Consumer spending measured by the CommBank Household Spending Intentions Index rose by a modest 0.9 per cent in June to 117.3, while there was clear evidence of weaker discretionary spending following the recent interest rate hikes.
The marginal rise in the index – which combines Commonwealth Bank of Australia (CBA) payments and lending data and Google Trends search information – was narrowly based. While the index is now equal to its record high set in March 2022, the gain in June was mainly driven by increased cost of goods and higher spending in the transport, education and household services sectors.
Australians returning to the office saw transport spending surge 6.7 percent in June, due to the higher cost of fuels and increased use of public transport, car parks, taxis and childcare services. Elevated demand for work clothing also drove increased spending on department stores, dry cleaning and tailoring. While transport spending is up 132.2 percent on June 2021, it remains well below the pre-pandemic levels.
Travel spending intentions rose by 1.5 percent in June and are up 71.3 percent on the year, as pent-up demand is unleashed. Travel agencies, cruise lines, airlines, airports, hotels & motels, tourist attractions, sports and recreational camps and bus lines all benefited, although motor home and RV rentals weakened as people looked to holiday further afield.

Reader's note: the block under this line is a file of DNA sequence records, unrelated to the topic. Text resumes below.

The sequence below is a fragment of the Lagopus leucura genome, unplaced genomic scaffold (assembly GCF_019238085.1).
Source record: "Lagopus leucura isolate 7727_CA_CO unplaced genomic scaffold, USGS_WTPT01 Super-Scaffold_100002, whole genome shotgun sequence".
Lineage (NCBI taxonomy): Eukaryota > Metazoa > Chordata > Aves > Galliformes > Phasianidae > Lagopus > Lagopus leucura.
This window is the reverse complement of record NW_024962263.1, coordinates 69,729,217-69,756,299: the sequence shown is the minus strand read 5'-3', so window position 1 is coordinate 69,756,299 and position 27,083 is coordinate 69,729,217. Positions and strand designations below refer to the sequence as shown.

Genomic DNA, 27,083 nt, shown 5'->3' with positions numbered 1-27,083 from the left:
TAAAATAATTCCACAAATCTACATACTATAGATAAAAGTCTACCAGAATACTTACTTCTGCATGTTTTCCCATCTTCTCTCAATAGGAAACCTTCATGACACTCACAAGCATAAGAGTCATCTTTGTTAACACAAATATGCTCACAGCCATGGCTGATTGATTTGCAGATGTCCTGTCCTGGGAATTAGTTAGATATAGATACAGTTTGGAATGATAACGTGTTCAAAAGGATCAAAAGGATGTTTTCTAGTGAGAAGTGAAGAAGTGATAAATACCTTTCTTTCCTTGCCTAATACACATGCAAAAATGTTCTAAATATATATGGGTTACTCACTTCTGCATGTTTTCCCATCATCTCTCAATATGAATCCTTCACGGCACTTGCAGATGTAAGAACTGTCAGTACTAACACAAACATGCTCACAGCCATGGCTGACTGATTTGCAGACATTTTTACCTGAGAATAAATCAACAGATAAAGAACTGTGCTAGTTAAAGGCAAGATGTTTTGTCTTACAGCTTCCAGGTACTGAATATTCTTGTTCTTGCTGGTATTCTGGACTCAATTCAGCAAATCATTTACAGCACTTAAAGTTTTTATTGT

CBA Chief Economist Stephen Halmarick said: “Australian consumer spending remains higher than a year ago, as the economy recovers from the 2021 lockdowns, with the CommBank HSI Index up 11.9 percent relative to June 2021.
“However the index’s modest gain in June was narrowly based, driven mainly by the increased price of many goods and services, such as petrol, which helped drive higher spending on transport, along with increased spending on education and household services.
“Interest rate-sensitive sectors of the economy and are clearly starting to show the impact of recent Reserve Bank interest rate increases, with discretionary spending on entertainment, home buying and retail all declining on the month. With further interest rate increases expected through the remainder of 2022, we would expect to see discretionary spending weaken further in coming months.”
After last week’s third consecutive monthly increase in interest rates, CBA is forecasting a 25bp hike in August and additional increases over the coming months taking the cash rate target to 2.1 percent by end of 2022. CBA’s economics team has trimmed its GDP growth forecast for 2022 to 3.5 percent (from 4.7 percent) and expects house prices to fall around 15 percent from peak to trough by the end of 2023.
The CommBank HSI Index combines analysis of CBA payments data (Australia’s largest consumer spending data set covering approximately 40 per cent of payment transactions), loan application information and Google Trends publicly available search activity data. To access this powerful insight into spending trends visit www.commbank.com.au/hsi.